How do you select models for a shooting and what are the criteria for them? What makes the difference?
As I said before the main difference is the look and and the posing. There’s a lot of professional models that only know a few looks, so you can only use them for special themes. When I start to think about a shooting, I have a picture in my head, of how the results shall look like. So I search for that kind of model, that perfectly fits to that pic in my head. Sometimes that’s a beautiful girl with long black hair, sometimes it’s blond short-haired junky.
The secrets – a shooting and everything goes wrong? Or also a perfect shooting?
2 years ago I had a shooting for a client. The battery grip of my cam was not perfectly fixed in my cam, so it sometimes suddenly switched off. When I realized the problem and I fixed the battery grip, all the pics where gone. So I had to do the work of the last 3 hours again… For the second question – I’m still waiting for the perfect shooting *laughs*. But there’s a lot of great shoots, I’m very happy about. At the moment I’m looking forward to do a shooting with Marie Nasemann from Germany’s next Topmodel. That will be great.
What kind of photographer are you – the quiet, silent one – very calm, or the screaming and jumping around one, with fire and a lot of emotions on the set? Hahaha, no I’m a German, not an Italian. *laughs*
“I’m doing little jokes from time to time, but at the moment when I’m shooting I’m very calm.”
I also don’t become euphoric if I’m excited by the results. The only thing you will hear from me, is “Yeah, that’s cool.”
If you have to choose a word for your style – what would it be?
Some words about your equipment – your Canon… what makes a good camera?
I’m actually working with a Canon Eos 5d Mark II. I’m very happy with that cam, but i’d love to try a Hasselblad or phase one…. The good thing about the Canon is it’s flexibility. I can use it for Fashion as well as for Events or architecture-shots. But I think you can feel - and see – the difference if you’re using a specialized high-class camera as a Hasselblad. For flashs it’s the same… I’m working with Hensel, but would love to work more often with Briese.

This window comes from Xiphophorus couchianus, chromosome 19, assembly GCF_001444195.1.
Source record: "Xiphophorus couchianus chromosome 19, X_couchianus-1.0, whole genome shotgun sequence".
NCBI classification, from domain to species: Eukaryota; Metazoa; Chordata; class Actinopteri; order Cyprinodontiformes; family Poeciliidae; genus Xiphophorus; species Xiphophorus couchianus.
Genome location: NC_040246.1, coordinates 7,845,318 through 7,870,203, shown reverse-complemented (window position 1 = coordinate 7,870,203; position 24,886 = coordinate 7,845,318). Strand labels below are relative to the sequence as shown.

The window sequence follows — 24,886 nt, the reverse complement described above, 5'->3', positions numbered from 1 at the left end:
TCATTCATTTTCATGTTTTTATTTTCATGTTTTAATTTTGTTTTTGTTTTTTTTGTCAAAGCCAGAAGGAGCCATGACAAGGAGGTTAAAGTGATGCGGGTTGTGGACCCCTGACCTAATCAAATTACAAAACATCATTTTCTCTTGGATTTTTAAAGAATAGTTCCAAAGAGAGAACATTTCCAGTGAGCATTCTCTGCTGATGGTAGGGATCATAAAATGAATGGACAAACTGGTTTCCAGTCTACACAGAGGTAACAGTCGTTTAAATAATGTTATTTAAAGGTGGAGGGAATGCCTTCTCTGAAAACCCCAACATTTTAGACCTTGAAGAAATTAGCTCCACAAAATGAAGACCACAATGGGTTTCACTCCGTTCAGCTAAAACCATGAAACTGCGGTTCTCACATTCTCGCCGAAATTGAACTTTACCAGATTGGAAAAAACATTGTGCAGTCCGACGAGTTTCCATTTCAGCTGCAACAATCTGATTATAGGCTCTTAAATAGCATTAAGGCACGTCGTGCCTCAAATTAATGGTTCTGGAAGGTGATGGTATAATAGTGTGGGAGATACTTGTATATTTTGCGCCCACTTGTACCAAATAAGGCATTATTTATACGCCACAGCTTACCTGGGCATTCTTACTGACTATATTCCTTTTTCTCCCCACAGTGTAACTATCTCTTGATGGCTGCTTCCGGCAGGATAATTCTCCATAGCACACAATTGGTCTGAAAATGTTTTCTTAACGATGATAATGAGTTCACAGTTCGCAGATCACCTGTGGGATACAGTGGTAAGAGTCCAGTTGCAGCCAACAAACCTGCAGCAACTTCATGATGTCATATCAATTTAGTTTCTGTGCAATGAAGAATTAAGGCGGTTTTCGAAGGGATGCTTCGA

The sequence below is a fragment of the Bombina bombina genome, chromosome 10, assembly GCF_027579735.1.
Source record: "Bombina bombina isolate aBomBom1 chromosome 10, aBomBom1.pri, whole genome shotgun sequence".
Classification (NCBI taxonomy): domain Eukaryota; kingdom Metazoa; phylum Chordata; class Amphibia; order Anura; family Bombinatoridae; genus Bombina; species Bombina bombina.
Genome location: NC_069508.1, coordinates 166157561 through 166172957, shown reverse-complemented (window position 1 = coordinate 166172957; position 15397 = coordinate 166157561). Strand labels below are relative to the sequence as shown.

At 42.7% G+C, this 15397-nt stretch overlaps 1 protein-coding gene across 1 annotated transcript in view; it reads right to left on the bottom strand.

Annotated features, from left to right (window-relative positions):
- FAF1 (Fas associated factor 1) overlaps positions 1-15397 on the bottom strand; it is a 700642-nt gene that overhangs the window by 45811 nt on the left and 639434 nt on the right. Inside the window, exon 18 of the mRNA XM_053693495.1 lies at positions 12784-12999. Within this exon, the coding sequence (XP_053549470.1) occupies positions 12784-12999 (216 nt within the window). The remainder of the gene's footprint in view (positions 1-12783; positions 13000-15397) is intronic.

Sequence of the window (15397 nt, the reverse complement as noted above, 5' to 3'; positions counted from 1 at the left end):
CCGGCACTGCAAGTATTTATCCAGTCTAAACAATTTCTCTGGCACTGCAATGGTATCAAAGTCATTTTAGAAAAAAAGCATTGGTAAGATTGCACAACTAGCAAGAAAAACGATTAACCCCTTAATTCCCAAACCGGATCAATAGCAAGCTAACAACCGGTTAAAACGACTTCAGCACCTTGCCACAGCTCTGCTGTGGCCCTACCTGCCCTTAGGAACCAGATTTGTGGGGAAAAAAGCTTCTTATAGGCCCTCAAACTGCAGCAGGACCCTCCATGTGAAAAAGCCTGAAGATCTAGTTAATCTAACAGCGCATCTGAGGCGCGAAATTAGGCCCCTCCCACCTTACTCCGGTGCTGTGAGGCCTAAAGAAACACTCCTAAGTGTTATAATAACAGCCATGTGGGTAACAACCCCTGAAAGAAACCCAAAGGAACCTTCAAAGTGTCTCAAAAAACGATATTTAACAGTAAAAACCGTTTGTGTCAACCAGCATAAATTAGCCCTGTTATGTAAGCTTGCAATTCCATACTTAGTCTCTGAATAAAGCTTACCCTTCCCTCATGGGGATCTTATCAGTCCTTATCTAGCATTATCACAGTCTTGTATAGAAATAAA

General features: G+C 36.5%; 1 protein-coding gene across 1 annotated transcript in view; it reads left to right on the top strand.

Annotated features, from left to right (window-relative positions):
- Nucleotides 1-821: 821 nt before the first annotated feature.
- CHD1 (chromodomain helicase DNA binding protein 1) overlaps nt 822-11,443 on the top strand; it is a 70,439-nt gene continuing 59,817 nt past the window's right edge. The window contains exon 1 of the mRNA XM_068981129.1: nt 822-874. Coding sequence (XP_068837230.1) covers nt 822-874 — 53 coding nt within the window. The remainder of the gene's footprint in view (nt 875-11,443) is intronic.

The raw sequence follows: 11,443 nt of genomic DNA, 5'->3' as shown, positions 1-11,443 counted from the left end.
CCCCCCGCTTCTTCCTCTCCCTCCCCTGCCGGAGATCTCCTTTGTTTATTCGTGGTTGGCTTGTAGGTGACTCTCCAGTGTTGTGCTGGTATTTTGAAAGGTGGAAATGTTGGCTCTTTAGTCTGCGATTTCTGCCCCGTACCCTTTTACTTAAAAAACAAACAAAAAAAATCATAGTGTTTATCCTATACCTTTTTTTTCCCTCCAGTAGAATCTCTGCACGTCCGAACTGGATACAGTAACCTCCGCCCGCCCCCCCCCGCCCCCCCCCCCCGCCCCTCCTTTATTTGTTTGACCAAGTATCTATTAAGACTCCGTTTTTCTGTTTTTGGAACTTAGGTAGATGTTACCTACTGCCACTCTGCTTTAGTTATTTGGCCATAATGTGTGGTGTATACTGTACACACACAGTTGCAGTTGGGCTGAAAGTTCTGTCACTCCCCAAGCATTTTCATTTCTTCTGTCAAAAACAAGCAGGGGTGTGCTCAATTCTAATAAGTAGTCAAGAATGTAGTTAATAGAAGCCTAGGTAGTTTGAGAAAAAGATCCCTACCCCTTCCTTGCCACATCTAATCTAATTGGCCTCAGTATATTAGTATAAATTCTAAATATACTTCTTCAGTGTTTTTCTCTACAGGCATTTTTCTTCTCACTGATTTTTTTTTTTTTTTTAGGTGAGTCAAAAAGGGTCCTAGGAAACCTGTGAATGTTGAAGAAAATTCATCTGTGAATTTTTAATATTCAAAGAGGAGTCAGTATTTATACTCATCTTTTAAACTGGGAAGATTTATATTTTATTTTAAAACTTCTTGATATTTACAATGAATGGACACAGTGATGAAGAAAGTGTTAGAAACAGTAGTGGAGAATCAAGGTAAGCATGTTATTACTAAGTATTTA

Does the digital world and computers play a role in your photography-life?
I’m a computer kid *laughs*. I started photographing when the first digicams came out. The possibility to see the results immediately at the display was very fascinating for me and today still gives me the possibility to do experiments, for example with long-time exposures and to check in real-time how’s the results. Postproduction is also very important to me. Less because of the retouching, but because of the ability to give a pic a certain style. Especially colors and contrasts give emotion to a picture, so I often spend a lot of time checking different color settings.
The – maybe – impossible shooting… let’s dream a little bit…
Well, hmm….. Maybe I’d book Kate Moss, Adriana Lima, Toni Gaarn and Baptiste as models, Mario Testino as assistant and Karl Lagerfeld as stylist, go to Silvio Berlusconis palace and do a bunga bunga-style shooting with them. *laughs*
And what’s your target in the next five years?
I’ll try to get an even better contact to the fashion scene, get more publications in magazines and find a good agency to work with. So hopefully in a few years I’m working for renowned international fashion brands.
Your favorite city and the best place to go out?
I love NY, even if I’ve never been there. Maybe this year…. beside that, Barcelona is really great. But if I had to choose where I want to live, I’d choose southern France. I love the Cote d’Azur with it’s colors, smells and villages…
Thanks for the time, Sebastian!!!
Interview by Emanuel Sprosec / Sigrun Guggenberger